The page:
From: Paul Stapp <stapp@LAMAR.COLOSTATE.EDU>
Actually, I have used a similar technique in Sherman traps to prevent loose baits like pb/oats from blocking the treadles, except that we use wax paper, which is less expensive and probably easier to chew through (so mice consume less paper). Ants do seem to manage to chew through the paper eventually as well, but not as quickly as bait on the trap itself. We have problems with large tenebrionid beetles in traps as well and this seems to reduce their climbing into traps too (they're about the perfect size to climb under the treadle and prevent the traps from springing). It is a little more expensive than just scattering bait and a little more time-consuming, but we make up large batches and freeze them. It allows you to tell whether traps are operating correctly, which might be important in your study if you are trying to catch small mammals like shrews or harvest/pocket mice. For example, I used bait balls in an experiment to examine captures of mice in traps containing different odors, and this technique allowed me to discard instances where mice managed to enter traps and chew bait without actually being caught. (not necessarily a trap malfunction - some will stand on the door or cross bar).
We form balls ca. 2 cm in diameter, wrap them in wax paper, leaving a long twist that we pull through one of the holes in the top of the back door. Works great. Good luck!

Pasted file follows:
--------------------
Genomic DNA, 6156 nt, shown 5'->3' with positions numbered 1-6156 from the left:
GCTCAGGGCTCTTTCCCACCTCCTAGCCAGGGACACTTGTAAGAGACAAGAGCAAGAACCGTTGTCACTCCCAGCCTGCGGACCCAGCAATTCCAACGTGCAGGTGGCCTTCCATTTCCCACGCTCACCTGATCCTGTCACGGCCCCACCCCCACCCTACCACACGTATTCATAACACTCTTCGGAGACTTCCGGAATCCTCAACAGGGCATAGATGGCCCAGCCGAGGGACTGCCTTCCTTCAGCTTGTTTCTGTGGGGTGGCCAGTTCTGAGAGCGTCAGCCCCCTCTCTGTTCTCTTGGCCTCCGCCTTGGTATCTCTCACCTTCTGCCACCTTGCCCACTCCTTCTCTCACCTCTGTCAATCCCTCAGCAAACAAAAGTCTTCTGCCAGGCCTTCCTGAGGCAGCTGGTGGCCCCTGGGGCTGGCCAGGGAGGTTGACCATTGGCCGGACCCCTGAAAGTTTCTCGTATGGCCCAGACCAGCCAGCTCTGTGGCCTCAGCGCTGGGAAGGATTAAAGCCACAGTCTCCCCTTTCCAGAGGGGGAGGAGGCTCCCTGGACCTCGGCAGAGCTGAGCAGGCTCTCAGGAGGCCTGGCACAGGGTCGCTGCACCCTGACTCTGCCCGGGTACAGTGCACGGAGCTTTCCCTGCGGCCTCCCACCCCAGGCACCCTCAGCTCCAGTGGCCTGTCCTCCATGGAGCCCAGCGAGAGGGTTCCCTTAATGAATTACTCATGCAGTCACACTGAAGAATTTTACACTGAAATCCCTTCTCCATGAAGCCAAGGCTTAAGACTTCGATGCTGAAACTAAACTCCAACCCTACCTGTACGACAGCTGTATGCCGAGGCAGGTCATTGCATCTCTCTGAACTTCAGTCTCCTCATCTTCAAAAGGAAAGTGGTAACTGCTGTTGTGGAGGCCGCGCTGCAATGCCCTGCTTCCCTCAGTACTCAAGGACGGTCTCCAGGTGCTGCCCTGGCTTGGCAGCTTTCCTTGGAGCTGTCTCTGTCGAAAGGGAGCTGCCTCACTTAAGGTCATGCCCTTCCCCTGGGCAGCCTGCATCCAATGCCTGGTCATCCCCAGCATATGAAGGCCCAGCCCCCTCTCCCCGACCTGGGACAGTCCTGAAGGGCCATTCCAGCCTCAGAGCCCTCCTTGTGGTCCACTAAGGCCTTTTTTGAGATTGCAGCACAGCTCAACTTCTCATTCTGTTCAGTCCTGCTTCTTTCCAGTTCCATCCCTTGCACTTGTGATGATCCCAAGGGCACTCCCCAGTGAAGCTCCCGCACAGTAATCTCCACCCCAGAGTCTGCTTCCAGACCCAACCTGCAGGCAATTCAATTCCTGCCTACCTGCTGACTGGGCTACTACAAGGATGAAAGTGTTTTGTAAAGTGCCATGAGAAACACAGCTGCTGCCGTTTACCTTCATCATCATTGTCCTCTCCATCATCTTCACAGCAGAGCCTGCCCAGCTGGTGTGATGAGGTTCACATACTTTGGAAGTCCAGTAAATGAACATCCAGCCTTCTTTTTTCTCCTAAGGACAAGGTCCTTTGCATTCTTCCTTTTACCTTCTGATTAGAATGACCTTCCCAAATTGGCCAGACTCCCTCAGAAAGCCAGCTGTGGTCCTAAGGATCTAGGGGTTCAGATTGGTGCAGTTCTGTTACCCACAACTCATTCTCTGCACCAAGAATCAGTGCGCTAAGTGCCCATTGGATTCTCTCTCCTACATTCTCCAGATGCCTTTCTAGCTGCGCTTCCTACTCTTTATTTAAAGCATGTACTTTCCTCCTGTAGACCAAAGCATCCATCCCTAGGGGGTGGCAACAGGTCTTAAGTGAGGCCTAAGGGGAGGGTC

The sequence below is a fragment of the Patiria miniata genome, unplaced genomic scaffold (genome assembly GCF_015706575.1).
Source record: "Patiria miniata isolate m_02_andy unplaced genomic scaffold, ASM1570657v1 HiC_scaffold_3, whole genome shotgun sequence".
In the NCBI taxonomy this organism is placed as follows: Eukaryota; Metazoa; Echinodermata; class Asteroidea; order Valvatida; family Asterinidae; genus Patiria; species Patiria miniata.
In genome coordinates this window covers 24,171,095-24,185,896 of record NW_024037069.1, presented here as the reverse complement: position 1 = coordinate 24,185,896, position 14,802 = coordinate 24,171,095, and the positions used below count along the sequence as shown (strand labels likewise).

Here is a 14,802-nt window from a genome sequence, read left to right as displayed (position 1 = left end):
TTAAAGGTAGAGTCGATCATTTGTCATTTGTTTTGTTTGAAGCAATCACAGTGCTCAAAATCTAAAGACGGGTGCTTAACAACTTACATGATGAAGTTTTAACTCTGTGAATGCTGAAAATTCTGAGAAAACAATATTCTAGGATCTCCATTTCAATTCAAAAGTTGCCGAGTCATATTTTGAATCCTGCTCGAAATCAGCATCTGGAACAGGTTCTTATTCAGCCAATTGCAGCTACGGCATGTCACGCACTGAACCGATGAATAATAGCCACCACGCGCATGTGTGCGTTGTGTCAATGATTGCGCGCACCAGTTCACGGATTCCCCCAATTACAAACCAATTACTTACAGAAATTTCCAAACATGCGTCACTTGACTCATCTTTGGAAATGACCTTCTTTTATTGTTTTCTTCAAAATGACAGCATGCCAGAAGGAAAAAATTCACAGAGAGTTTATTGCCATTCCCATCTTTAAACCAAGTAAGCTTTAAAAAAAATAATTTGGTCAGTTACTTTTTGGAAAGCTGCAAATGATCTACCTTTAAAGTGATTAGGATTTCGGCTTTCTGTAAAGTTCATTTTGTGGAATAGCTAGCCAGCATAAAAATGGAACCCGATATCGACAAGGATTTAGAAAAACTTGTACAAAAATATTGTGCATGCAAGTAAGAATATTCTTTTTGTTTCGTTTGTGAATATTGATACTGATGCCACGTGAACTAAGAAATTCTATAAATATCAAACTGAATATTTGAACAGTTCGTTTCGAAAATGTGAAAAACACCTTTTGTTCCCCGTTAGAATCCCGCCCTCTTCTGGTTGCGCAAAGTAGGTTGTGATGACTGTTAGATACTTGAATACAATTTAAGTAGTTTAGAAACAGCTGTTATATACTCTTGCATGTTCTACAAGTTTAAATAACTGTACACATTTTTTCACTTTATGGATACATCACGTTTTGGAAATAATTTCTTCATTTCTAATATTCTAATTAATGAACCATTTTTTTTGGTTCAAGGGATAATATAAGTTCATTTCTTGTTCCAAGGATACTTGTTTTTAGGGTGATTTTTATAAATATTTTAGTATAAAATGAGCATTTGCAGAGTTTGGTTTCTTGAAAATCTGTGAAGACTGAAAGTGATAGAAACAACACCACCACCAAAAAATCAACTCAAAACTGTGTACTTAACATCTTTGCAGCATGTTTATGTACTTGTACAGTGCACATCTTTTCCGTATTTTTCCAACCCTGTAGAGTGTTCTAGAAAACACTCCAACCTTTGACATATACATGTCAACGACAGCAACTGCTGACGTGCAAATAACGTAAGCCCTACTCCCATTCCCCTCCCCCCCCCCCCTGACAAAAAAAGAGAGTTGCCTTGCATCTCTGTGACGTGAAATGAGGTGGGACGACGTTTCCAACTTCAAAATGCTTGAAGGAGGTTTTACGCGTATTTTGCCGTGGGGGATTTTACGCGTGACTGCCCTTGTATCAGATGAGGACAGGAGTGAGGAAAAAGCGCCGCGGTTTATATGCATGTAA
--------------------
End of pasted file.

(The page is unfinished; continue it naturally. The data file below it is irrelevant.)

Date: Tue, 24 Jun 1997 13:50:02 PST
From: "Jerry O. Wolff" <jerryw@heart.cor.epa.gov>
We used this method for 12 years on my Mountain Lake mouse project and found it very successful. However, we wrapped the bait in wax paper (we used solid shortening rather than peanut butter so as not to "attract" animals but to provide sustenance once they were caught). The wax paper method was much cleaner, easier, and probably healthier for the animals. Most importantly, it keep the traps clean. If animals are nibbling on the bait and not getting caught, probably what it tells you is that your traps are not set as sensitively as they should be.
Jerry Wolff
I cannot comment on Sherman Traps, but I used a similar method for my own studies (catching shrews). My traps were a special construction and home-made. There was a hole drilled in the back to which a small container containing the 'bait' (or rather 'food supply') was attached. This was a 'film-box' closed with nylon gauze containing some meal-worms. My traps were un-set, i.e. in a 'pre-bait' - state for some time and I could easily see, which traps had been visited during that time. This data can be very benificial for selecting trap locality, efficiency of traps or for discarding / repairing traps in use.
Werner Haberl - shrewbib@sorex.vienna.at
1) Shrews as pets:
I am frequently being asked about the possibility of keeping a shrew as a pet and I hitherto replied to these questions personally, stating that shrews are wild animals, and that most species are endangered and protected by law in some countries. Besides, I doubt that anybody would enjoy these 'smelly', carcass-eating, critters, that are full of parasites, as pets. It would be useful to prepare a text on this topic. Any contributions that would convince somebody to rather turn to an aquarium or a cat are highly appreciated.
Werner Haberl - shrewbib@sorex.vienna.at
“The Shrew Bibliography” is a collection of more than 6000 references to research on the biology of the Soricidae (Insectivora, Mammalia) and small mammal ecology. More info: http://members.vienna.at/shrew/shrewbib.html